International studio — 34.1908

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Saint-Gaudens Memorial

Mytens’s Charles I afford a striking contrast in
methods of portraiture. The Baron stands facing
the spectator, his left hand on his hip, his right
resting on the back of a handsome chair; his right
foot is slightly advanced, his black cloak is draped
over his arm in picturesque folds, his dress catches
the light in a way to show its rich texture, he wears
fine ruffles at the neck and wrists and his elegance
is pronounced. His face, however, is boldly, almost
roughly, modeled and is serious and heavy of
feature. The figure is rugged and animated,
realistic yet subtly idealized in the suppression of
all abrupt lines and harsh surfaces. King Charles,
on the contrary, has had no aids to distinction of
aspect. He stands feebly, his small feet awk-
wardly apart. His silken hair and beard, his
effeminate lips, his delicate hands, his fine and
decorative costume, are painted in minute detail,
each touch adding to the general effect of smallness
and prettiness. Yet the charming color scheme, the
silvery tone, the pleasant sense of light and air
about the figure, the patient sincerity of the drawing,
give a certain graciousness to the whole that is
lacking in the brilliant example of Van Dyck’s
distinguished art.
Among the American paintings there are no
avowed portraits, but Abbott Thayer’s Young
Woman is obviously a portrait study of the noble
and original type so frequently chosen by that
artist, and J. Alden Weir’s The Green Bodice is still
more certainly a direct portrayal. F. W. Benson’s
Girl in Green and Douglas Volk’s The Young
Pioneer may also be classed as portraits, so clearly
in each case has the artist rendered the character
of his model. With these four figure compositions
by American painters we find ourselves again in a
region where the unseen plays a part as prominent
as the seen.
Whatever we shall lack as painters it is prob-
ably not to be the power to see below the sur-
face. For that very reason the attention paid to
the superficial aspect of his subject by such a
painter as Mr. Weir or Mr. Benson is a matter
for congratulation. Purely pictorial qualities,
beauty of arrangement, of line, of color, of surface,
these are the precious things in a painter’s achieve-
ment, since they constitute its appeal to the eye and
differentiate it from all the arts other than painting.
The appeal to the mind and to the emotions must
come thus or not at all. A close study of Mr.
Hearn’s carefully chosen collection, of which many
titles have been omitted from this brief article, can
lead only to some such tacit or acknowledged
conclusion.

SAINT-GAUDENS MEMORIAL
The Saint-Gaudens Memorial Exhibi-
tion was opened at the Metropolitan
Museum of Art March 2. The collection
of works and plaster casts was arranged in the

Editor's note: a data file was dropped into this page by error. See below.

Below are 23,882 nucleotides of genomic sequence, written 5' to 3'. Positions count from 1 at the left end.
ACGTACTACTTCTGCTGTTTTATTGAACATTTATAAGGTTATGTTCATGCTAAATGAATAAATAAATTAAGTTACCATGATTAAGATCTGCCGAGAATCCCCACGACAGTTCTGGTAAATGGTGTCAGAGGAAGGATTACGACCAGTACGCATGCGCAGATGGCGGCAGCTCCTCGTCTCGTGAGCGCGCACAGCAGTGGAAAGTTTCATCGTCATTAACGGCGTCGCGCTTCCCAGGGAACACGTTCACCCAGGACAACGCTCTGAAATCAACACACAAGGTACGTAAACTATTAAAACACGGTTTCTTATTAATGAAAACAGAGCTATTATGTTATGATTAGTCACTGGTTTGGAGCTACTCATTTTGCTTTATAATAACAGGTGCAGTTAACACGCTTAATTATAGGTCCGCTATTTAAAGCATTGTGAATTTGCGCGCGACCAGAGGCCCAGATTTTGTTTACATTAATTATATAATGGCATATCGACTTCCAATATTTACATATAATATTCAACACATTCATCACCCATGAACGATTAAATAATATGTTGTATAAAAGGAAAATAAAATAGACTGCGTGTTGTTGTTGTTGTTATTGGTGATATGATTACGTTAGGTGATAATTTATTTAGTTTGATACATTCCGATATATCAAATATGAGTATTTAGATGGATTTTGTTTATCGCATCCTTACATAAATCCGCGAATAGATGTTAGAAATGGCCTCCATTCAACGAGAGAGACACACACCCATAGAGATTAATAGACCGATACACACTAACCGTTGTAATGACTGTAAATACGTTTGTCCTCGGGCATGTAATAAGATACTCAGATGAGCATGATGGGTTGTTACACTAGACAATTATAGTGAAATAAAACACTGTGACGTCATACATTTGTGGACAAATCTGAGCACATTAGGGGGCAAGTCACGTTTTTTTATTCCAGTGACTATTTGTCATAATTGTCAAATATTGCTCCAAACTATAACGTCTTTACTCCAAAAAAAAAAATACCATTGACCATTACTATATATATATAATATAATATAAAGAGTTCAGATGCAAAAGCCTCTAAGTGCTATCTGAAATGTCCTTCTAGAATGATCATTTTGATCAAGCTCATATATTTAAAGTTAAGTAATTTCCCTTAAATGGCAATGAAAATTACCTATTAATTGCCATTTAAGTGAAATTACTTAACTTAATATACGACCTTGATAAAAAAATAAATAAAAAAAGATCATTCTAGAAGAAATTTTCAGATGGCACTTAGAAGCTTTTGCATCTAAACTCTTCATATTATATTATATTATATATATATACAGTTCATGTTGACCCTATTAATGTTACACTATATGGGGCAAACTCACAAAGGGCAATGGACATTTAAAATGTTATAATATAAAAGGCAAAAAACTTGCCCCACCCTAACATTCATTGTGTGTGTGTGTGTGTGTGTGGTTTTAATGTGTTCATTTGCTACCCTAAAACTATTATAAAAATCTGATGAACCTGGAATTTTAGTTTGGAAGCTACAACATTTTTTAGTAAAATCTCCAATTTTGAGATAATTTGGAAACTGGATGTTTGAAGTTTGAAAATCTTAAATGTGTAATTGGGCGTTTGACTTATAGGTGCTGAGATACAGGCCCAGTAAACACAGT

entrance hall in the east wing of the building. Of
outstanding interest was the seated bronze statue
of Abraham Lincoln (signed and dated 1907), one
of the sculptor’s last works. By courtesy of the
trustees for the fund for the erection of the statue,
it was placed on view here for the first time before
being transferred to its ultimate station. Two
plaster casts from models, of 1907, but without
signature or date, showed the allegorical groups
designed for the entrance to the Boston Public

Library. A plaster cast of an early sketch for the
Shaw Memorial bronze relief, a bronze cast from a
study for the head of Colonel Shaw, six plaster
casts of studies for the heads of negroes, a plaster
cast of an early study for the female figure, in low
relief, and a plaster cast of a later study for the
same gave point to the record of twelve years work
which the sculptor devoted to the Shaw monument.
The finished relief itself could only be shown in
photograph, though the committee succeeded in
gathering a remarkable group of new casts, inclu-
ding such undertakings as the Sherman group, the
standing Lincoln, Chicago, the Adams monument,
Washington, and the Farragut, Madison Square.
The recent study for the head of Christ and the
original models for the new coins were shown.
The catalogue listed 105 exhibits and five portraits.

At Mendelssohn Hall, New York, on Febru-
ary 29, memorial exercises were held in honor of
Saint-Gaudens under the auspices of the National
Arts Club, the National Academy of Design, the
Fine Arts Federation, the National Sculpture
Society, the Municipal Art Society and the Ameri-
can Water Color Society. Mayor McClellan de-
livered the oration. Richard Watson Gilder read
stanzas from his memorial poem, “Under the
Stars.” Short tributes were made by Spencer
Trask, who presided,Will H. Low and C. R. Lamb.

At the recent convention in Chicago of the
American Institute of Architects, Glenn Brown,
secretary, read a tribute and offered resolutions,
which were duly adopted, appointing a committee
consisting of D. H. Burnham, Charles F. McKim
and F. D. Millet to consider means for raising a
fund from art lovers of this country for a memorial
to (Saint-Gaudens.

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